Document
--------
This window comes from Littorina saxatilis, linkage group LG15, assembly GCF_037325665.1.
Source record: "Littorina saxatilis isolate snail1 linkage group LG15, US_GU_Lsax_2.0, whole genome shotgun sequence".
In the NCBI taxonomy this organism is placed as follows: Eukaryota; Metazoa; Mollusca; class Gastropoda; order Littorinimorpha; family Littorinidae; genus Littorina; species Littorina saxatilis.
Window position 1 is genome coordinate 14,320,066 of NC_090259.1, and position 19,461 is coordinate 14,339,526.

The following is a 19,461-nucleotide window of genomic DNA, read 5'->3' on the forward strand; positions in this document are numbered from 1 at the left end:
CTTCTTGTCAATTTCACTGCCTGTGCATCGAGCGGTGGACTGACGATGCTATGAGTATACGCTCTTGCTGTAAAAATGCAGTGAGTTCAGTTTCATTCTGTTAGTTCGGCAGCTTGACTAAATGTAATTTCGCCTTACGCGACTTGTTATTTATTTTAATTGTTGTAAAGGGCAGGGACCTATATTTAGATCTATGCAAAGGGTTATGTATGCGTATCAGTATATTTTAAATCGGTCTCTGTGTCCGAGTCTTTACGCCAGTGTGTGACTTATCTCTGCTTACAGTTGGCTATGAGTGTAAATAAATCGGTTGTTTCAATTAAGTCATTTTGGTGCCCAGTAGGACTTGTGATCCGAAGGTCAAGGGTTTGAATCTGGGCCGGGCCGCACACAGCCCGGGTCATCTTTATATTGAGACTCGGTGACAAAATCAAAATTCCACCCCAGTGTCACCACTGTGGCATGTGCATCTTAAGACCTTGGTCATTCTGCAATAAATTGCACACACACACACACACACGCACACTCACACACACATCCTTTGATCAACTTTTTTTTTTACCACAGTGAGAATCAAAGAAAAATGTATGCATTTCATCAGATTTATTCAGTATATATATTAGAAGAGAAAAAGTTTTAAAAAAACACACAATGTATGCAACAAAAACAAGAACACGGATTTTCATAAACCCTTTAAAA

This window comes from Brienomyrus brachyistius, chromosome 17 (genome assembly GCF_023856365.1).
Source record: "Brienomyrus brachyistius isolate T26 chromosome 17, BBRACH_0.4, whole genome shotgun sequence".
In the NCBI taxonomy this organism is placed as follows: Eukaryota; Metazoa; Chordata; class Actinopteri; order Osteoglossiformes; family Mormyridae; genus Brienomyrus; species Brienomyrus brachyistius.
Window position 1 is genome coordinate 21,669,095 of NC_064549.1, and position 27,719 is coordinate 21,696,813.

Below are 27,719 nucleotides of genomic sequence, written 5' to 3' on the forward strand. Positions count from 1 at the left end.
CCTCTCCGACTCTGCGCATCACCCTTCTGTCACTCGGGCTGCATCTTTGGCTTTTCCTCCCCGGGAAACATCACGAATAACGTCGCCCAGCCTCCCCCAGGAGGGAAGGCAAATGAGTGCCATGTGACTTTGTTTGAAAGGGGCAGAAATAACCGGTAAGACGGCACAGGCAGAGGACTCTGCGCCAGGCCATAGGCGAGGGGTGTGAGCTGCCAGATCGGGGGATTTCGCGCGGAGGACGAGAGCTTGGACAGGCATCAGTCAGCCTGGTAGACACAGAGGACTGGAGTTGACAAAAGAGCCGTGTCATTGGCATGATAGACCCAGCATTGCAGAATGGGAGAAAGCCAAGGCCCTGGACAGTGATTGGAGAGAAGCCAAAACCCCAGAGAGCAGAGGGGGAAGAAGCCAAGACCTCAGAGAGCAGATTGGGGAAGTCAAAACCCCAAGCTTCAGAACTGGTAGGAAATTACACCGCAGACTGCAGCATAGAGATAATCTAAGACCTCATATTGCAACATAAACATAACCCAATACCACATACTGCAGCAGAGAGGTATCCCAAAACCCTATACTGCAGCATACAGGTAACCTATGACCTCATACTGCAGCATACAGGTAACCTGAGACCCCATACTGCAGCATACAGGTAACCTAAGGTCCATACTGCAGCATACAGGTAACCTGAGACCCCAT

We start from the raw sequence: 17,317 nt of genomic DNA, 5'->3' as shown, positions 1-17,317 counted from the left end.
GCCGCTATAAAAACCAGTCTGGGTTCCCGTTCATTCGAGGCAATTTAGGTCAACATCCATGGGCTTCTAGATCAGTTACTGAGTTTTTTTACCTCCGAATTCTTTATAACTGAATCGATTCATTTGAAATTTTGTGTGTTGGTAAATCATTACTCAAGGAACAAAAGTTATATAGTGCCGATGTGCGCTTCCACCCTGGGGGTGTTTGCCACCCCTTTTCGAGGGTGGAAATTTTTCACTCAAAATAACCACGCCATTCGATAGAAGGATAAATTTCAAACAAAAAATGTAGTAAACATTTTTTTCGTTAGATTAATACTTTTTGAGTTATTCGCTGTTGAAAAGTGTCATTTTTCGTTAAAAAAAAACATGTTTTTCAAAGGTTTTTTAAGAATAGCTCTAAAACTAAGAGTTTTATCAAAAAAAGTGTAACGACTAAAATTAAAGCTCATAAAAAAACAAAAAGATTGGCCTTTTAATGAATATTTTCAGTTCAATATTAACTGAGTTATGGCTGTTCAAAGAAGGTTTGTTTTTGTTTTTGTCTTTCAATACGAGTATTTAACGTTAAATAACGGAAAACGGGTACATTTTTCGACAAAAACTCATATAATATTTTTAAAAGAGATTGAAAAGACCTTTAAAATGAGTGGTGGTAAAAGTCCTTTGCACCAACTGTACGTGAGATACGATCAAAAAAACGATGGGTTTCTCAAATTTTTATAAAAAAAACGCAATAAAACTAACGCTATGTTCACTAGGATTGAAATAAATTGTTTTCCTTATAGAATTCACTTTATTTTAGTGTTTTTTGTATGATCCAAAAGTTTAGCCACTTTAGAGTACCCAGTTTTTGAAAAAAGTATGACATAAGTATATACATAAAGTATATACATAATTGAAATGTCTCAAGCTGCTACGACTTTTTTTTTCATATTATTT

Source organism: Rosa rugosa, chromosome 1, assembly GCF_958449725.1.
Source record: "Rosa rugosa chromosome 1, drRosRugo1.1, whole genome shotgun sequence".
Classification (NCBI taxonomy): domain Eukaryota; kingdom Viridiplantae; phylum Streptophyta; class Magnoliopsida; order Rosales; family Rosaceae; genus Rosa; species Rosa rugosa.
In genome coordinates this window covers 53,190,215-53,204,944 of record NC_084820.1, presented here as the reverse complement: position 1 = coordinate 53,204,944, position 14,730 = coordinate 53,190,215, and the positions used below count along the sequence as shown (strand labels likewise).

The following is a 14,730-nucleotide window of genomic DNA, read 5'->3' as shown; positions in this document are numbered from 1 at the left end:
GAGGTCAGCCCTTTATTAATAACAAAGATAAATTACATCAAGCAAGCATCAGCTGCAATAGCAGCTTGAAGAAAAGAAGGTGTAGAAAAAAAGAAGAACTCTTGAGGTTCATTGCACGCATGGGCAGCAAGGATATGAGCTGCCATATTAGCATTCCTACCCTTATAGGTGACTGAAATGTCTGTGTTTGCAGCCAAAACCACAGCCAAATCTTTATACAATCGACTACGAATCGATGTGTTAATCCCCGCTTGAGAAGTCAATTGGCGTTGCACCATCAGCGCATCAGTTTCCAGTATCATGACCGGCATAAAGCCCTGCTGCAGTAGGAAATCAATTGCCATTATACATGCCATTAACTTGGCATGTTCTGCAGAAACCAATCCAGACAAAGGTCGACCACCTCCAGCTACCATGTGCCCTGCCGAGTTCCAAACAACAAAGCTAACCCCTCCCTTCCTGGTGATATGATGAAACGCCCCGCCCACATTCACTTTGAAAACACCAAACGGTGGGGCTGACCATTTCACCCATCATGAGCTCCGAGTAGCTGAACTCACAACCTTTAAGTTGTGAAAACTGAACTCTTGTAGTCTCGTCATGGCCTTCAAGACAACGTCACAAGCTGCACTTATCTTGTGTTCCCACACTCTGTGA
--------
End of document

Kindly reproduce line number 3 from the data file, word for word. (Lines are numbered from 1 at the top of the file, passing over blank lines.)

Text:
In the NCBI taxonomy this organism is placed as follows: Eukaryota; Metazoa; Mollusca; class Gastropoda; order Littorinimorpha; family Littorinidae; genus Littorina; species Littorina saxatilis.